The Federal Reserve has scaled back on its interest rate forecast for the next several years. Official projections indicate that FOMC members still believe that the effective federal funds rate will be at 0.9 percent by the end of this year; they are expecting that the rate will only rise to 1.6 percent in 2017 versus 1.9 percent in March; 2.4 percent in 2018 rather than 3.0 percent; and in the longer run that the effective federal funds rate will go to 3.0 percent and not 3.3 percent.
And, what about financial markets?
Expected rates of inflation in the Treasury's bond markets are often estimated by subtracting the yield on inflation-protected securities of a given maturity from the nominal yield of the Treasury issue of a similar maturity.
So, for example, at the close of the markets on Friday, the nominal yield on the five-year Treasury note was 1.116 percent and the yield on the five-year TIPS was a negative 0.338 percent, so one could argue that financial market participants expect the compound rate of inflation in the United States over the next five years to be 1.454 percent.
On Friday at the market close, the expected rate of inflation over the next ten years comes out to be 1.457 percent.
Well, how does this expectation coincide with the projections of Federal Reserve officials.
Fed officials are now expecting that inflation will return to 2.0 percent - the Fed's target rate of inflation - in 2018, and it will remain there for the "longer run."
How do these two forecasts match up?
Well, they don't.
At the end of April, the financial markets seemed to be expecting higher rates of inflation, 1.649 percent over the next five years and 1.738 percent over the next ten years, but in no case did expected inflation get anywhere close to the Fed's target rate of inflation of 2.0 percent.
In fact, it has been several years before investors in the Treasury bond market expected inflation to get anywhere close to the Fed's 2.0 percent target rate.
If anything, the market's inflationary expectations have been much lower this year as things seemed to be falling about in the financial market in February. Five-year inflationary expectations dropped below 1.00 percent around the 10th and 11th of February, while ten-year inflationary expectations dropped to 1.150 percent and 1.144 percent on those same dates.
Bond market participants seem to have a much more pessimistic view of the possibilities for inflation than the Federal Reserve.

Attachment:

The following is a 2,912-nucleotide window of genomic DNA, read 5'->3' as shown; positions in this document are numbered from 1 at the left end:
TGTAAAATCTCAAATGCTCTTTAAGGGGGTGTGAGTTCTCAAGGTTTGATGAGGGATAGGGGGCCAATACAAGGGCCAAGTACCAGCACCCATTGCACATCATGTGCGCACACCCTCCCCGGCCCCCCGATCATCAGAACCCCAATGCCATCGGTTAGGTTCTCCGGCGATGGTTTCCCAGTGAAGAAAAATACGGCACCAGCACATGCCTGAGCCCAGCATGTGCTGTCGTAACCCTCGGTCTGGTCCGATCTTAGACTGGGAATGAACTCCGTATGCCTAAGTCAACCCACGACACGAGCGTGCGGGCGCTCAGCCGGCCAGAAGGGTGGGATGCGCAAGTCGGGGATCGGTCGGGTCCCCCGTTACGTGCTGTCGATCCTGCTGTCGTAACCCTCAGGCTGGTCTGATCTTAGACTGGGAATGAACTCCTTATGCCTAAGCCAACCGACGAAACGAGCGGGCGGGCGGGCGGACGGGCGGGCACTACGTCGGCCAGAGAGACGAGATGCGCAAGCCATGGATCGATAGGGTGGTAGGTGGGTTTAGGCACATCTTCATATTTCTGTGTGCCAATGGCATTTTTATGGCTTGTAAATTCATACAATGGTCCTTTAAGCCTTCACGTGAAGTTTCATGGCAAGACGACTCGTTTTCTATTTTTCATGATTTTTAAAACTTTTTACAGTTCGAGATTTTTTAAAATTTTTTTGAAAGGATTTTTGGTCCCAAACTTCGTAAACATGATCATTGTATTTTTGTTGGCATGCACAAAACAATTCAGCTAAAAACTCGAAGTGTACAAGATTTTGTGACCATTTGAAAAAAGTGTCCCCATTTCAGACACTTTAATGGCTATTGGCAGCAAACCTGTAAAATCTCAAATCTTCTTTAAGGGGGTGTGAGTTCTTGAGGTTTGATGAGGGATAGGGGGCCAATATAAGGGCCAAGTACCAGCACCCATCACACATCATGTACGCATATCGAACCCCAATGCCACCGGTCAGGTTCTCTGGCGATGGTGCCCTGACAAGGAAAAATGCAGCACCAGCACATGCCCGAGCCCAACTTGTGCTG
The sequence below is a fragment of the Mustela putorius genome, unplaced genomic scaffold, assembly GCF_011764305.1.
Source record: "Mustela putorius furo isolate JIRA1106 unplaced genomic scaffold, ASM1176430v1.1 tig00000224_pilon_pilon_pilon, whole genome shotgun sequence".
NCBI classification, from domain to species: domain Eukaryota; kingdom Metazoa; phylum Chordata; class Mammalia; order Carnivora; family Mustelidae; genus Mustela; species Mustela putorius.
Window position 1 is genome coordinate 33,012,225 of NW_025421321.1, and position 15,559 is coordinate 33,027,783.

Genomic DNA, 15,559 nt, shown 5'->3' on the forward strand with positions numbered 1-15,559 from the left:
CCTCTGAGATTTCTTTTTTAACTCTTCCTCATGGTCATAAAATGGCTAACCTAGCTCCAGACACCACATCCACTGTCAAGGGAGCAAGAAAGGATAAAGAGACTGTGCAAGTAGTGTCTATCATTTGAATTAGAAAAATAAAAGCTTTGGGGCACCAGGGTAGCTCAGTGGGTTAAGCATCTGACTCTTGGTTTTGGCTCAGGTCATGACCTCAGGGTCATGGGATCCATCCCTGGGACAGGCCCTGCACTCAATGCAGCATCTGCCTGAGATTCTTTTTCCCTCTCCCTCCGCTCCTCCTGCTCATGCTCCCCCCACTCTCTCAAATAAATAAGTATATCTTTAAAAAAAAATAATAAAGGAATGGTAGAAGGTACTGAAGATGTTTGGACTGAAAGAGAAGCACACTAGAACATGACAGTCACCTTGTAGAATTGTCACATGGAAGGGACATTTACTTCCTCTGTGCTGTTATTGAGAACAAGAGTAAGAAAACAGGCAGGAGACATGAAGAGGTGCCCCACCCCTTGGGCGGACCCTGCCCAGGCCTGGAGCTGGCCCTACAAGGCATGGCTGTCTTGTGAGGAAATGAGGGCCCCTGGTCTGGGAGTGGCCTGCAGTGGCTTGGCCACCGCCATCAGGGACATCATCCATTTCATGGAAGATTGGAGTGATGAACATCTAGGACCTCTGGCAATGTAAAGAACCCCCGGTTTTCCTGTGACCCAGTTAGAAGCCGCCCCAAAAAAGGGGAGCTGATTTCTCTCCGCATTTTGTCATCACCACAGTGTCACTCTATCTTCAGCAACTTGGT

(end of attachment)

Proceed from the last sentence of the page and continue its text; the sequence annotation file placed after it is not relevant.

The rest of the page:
The Fed's view, as often voiced by Vice Chairman Stanley Fischer, is that inflation is so low because of the aberration of very low oil prices as well as the slump in the prices of other commodities.
This view maintains that it is only a matter of time before markets revert to where they were before and this will bring inflation back into the 2.0 percent range.
Of course, the Fed doesn't want the rate of inflation to go above its acceptable target level, 2.0 percent, so even over the longer run it is not putting out expectations that inflation might rise above this level.
The financial markets, obviously, don't see this scenario developing.
If anything, participants in the financial markets seem to have a very dim view of future economic growth and this goes for Europe as well as for the United States.
So, we have the feeling that economic growth is not going to be very strong and is likely to be below the level the US economy has achieved over the past seven years, a compound annual growth rate of just over 2.0 percent.
The rate of growth in the eurozone is also below this 2.0 percent level.
As a consequence, the slow rates of growth in the economy contribute, market participants seem to be saying, to quite low rates of inflation, much below the Fed's target rate of 2.0 percent.
And, it appears that these market participants are also saying that the monetary policy of the Federal Reserve is not going to be able to do much of anything about the slow growth or the lagging inflation.
The question that comes out of this picture is about the stock market. Why is the stock market staying at levels that are near historical highs with the economy growing at such a tepid pace and with inflation expected to remain so low?
The only answer to this question that seems to fit the situation as we are seeing it, is that the looseness on the part of the Federal Reserve seems to be providing sufficient liquidity to the stock market that it remains near record levels with market participants explaining this behavior by arguing that one should not "fight the Fed."
The interesting thing accompanying this attachment to the stock market, as I have written, is that investors in the stock market do not seem to be investing much in companies or sectors or industries that might be connected with an economic recovery.
Investors, according to stock market statistics on sectors in Barron's, still, year over year, have stayed with consumer goods and consumer services. Here we see investments going into companies producing toys, tobacco, vintners and breweries, and restaurants. They are also going into utilities, not a sector that is connected with stronger economic growth.
Who is right? Officials at the Federal Reserve or participants in financial markets?
Over the past couple of years, the officials at the Fed have really performed poorly in terms of their economic projections. The financial markets have been much more on target.
Disclosure: I/we have no positions in any stocks mentioned, and no plans to initiate any positions within the next 72 hours.
I wrote this article myself, and it expresses my own opinions. I am not receiving compensation for it (other than from Seeking Alpha). I have no business relationship with any company whose stock is mentioned in this article.